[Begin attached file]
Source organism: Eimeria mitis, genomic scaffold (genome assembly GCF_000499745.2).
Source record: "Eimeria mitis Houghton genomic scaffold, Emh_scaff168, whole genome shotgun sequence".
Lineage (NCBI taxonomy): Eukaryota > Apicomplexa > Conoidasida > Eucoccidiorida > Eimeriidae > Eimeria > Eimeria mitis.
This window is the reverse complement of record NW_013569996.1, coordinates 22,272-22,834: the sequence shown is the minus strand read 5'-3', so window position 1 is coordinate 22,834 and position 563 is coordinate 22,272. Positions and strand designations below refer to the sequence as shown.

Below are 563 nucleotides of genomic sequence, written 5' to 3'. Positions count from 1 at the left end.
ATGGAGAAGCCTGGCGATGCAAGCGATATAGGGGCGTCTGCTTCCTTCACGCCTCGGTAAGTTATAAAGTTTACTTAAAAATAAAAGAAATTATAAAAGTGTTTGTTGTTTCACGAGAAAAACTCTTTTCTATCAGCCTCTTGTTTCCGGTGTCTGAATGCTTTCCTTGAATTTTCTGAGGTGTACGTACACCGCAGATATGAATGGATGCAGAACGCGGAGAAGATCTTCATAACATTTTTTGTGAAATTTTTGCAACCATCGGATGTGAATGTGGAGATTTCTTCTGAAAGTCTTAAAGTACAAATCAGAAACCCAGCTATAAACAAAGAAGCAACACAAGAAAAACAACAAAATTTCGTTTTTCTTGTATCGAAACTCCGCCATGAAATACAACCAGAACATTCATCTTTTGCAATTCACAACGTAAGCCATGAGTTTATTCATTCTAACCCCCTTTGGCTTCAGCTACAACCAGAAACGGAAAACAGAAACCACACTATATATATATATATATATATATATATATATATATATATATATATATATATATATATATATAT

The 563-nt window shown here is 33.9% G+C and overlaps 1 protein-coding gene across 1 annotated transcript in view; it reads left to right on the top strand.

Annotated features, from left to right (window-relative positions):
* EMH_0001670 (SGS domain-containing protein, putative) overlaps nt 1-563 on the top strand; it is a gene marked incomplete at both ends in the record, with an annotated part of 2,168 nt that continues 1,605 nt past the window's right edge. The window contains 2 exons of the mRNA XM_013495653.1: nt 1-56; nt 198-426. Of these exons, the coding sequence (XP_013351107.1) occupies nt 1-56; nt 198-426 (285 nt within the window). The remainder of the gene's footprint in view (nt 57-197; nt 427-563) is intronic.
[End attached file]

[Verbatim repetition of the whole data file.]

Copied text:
Source organism: Eimeria mitis, genomic scaffold (genome assembly GCF_000499745.2).
Source record: "Eimeria mitis Houghton genomic scaffold, Emh_scaff168, whole genome shotgun sequence".
Lineage (NCBI taxonomy): Eukaryota > Apicomplexa > Conoidasida > Eucoccidiorida > Eimeriidae > Eimeria > Eimeria mitis.
This window is the reverse complement of record NW_013569996.1, coordinates 22,272-22,834: the sequence shown is the minus strand read 5'-3', so window position 1 is coordinate 22,834 and position 563 is coordinate 22,272. Positions and strand designations below refer to the sequence as shown.

Below are 563 nucleotides of genomic sequence, written 5' to 3'. Positions count from 1 at the left end.
ATGGAGAAGCCTGGCGATGCAAGCGATATAGGGGCGTCTGCTTCCTTCACGCCTCGGTAAGTTATAAAGTTTACTTAAAAATAAAAGAAATTATAAAAGTGTTTGTTGTTTCACGAGAAAAACTCTTTTCTATCAGCCTCTTGTTTCCGGTGTCTGAATGCTTTCCTTGAATTTTCTGAGGTGTACGTACACCGCAGATATGAATGGATGCAGAACGCGGAGAAGATCTTCATAACATTTTTTGTGAAATTTTTGCAACCATCGGATGTGAATGTGGAGATTTCTTCTGAAAGTCTTAAAGTACAAATCAGAAACCCAGCTATAAACAAAGAAGCAACACAAGAAAAACAACAAAATTTCGTTTTTCTTGTATCGAAACTCCGCCATGAAATACAACCAGAACATTCATCTTTTGCAATTCACAACGTAAGCCATGAGTTTATTCATTCTAACCCCCTTTGGCTTCAGCTACAACCAGAAACGGAAAACAGAAACCACACTATATATATATATATATATATATATATATATATATATATATATATATATATATATATATATAT

The 563-nt window shown here is 33.9% G+C and overlaps 1 protein-coding gene across 1 annotated transcript in view; it reads left to right on the top strand.

Annotated features, from left to right (window-relative positions):
* EMH_0001670 (SGS domain-containing protein, putative) overlaps nt 1-563 on the top strand; it is a gene marked incomplete at both ends in the record, with an annotated part of 2,168 nt that continues 1,605 nt past the window's right edge. The window contains 2 exons of the mRNA XM_013495653.1: nt 1-56; nt 198-426. Of these exons, the coding sequence (XP_013351107.1) occupies nt 1-56; nt 198-426 (285 nt within the window). The remainder of the gene's footprint in view (nt 57-197; nt 427-563) is intronic.